This all seems a good thing, so why was I depressed?  A year or so ago I argued strongly that the car parking arrangements at the new development at the Armorex Site in Lavenham were totally inadequate for the number of properties proposed.  I predicted, and continue to predict, the sort of parking mayhem at the site that these new rules are designed to avoid.  Sadly my concerns were ignored by both the planners and the Development Committee.

If the plans were to be submitted now it would be a different matter and a much better development would have been the outcome.  What a pity that the application did not come later, and fall under these new rules.

Sunday, November 9, 2014

Touching the tide

I was rather taken by a film that has been released by Touching the Tide, a three year Heritage Lottery Funded landscape project that is focussing on the conservation of the Suffolk Coast Line.

To view the clip, Click here.

For more information about Touching the Tide go to


Saturday, November 8, 2014

A visit to old China

Yesterday morning I spent two happy hours at the British Museum, visiting the current exhibition Ming, 50 years that changed China.

It was a fascinating show, displaying not only the inevitable blue and white porcelain for which the era is best known, but also other artefacts, including jewellery, statues and scroll paintings, many of which have never before been outside China.  Some of these were grave goods from recently excavated tombs of princely provincial families and were  in astonishingly good condition.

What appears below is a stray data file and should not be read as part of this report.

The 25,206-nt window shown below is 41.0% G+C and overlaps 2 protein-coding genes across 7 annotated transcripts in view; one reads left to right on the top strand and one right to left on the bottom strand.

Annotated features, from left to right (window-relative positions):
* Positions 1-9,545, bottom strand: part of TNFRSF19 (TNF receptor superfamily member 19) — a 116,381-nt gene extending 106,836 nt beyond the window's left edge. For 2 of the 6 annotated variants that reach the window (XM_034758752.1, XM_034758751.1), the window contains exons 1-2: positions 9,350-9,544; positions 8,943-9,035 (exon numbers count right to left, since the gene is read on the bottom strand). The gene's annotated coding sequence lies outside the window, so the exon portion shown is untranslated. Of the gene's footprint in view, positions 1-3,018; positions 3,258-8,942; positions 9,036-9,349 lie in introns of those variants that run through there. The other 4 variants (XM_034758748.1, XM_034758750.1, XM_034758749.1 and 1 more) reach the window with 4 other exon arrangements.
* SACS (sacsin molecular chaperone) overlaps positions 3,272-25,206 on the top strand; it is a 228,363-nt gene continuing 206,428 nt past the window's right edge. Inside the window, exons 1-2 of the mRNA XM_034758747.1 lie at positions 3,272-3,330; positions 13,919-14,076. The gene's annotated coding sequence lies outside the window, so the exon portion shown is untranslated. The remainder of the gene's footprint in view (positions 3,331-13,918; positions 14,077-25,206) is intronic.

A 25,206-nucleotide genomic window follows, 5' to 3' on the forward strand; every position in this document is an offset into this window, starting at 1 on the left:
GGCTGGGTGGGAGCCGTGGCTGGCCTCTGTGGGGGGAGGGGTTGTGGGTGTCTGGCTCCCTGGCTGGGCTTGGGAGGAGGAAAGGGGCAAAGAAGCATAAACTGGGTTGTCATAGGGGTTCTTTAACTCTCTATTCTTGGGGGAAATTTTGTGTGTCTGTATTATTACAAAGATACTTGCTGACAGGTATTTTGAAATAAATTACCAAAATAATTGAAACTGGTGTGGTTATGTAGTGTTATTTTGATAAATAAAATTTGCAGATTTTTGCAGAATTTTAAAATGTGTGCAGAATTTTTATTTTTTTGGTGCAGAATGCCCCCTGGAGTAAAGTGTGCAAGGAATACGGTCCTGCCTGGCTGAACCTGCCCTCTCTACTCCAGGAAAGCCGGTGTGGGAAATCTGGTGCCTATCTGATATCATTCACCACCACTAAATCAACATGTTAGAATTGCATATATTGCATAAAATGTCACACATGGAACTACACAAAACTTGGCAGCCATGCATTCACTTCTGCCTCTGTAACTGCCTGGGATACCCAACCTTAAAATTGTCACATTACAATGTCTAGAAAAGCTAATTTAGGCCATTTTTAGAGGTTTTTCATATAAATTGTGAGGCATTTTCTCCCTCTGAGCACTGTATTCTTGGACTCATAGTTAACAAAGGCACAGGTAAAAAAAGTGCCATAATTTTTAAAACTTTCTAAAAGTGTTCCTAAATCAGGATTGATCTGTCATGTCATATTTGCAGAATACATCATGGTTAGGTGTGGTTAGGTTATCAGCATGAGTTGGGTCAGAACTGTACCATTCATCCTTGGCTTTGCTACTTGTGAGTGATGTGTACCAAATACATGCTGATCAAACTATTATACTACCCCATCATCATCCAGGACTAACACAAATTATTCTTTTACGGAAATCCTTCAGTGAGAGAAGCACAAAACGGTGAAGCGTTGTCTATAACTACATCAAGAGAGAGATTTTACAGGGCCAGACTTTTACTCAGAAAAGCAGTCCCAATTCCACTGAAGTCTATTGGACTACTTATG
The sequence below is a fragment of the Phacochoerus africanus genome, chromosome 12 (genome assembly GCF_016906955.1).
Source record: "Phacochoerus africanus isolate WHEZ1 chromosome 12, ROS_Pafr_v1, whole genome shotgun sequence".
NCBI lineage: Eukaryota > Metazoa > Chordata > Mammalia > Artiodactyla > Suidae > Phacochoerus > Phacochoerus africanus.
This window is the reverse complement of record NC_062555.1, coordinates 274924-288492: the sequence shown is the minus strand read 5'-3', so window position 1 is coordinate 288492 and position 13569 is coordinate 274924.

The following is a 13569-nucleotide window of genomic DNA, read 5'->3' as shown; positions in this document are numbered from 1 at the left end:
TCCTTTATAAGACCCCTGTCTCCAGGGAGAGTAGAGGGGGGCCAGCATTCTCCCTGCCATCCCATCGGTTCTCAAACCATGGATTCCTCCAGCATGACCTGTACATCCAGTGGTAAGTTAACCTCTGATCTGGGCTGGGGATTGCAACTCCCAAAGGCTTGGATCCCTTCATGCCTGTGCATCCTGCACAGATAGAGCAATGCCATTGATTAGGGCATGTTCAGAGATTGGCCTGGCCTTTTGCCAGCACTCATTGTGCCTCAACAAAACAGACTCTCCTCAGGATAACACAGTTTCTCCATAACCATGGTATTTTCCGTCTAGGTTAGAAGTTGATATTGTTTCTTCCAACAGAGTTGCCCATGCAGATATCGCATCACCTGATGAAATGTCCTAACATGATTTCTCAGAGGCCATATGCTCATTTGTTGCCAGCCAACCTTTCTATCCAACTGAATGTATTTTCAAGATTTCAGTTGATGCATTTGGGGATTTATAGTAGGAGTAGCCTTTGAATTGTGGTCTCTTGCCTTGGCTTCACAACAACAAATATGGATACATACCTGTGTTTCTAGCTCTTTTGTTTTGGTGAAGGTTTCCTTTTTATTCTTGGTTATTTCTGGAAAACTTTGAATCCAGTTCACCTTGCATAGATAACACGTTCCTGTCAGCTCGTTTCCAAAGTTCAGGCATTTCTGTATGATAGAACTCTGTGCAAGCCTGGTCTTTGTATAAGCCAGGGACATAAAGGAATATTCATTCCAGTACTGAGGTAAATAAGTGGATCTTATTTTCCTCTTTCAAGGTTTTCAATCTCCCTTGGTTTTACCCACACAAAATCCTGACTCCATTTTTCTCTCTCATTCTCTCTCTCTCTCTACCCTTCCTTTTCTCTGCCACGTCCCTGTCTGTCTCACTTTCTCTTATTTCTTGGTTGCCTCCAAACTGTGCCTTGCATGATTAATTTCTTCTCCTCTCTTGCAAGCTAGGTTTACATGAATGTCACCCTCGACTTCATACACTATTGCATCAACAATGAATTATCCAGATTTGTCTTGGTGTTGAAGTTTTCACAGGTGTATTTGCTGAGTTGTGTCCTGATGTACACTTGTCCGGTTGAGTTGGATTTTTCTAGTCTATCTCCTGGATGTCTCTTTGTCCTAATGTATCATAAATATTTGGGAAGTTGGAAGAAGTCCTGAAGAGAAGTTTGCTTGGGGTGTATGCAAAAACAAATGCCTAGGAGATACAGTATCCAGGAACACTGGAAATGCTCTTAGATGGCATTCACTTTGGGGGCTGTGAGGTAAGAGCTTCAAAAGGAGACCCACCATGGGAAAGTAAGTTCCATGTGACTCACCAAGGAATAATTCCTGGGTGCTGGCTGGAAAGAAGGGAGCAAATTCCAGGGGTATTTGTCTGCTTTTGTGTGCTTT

This was the era when the Chinese capital was moved from Nanjing to Beijing and the first Forbidden City was built.  Being made of wood the vast complex burnt down many times, but its overall shape and the colour of the buildings were very similar to what can be seen there today.

I was very struck by one scroll painting that showed that both football and a form of golf were played at the early fifteenth century Ming Court.   In addition they already used paper money.  This is quite remarkable when one remembers that at the same time that we were fighting the Battle of Agincourt.

The Ming Emperors presided over a bureaucracy that was every bit as complex as our own.  I was very taken with the following instruction to his son from the Yongle Emperor (pronounced Yongler) (r.1403 -1424)

‘Even though the secretaries handle the documents you must read them all yourself.  Thus you may know the hardship of the official so that one day you may be the ruler of men’.

This is also good advice to some present day councillors.

Ming, 50 years that changed China, runs at the British Museum until January 5th.  Further details are on the British Museum website.

Scroll painting of the Forbidden City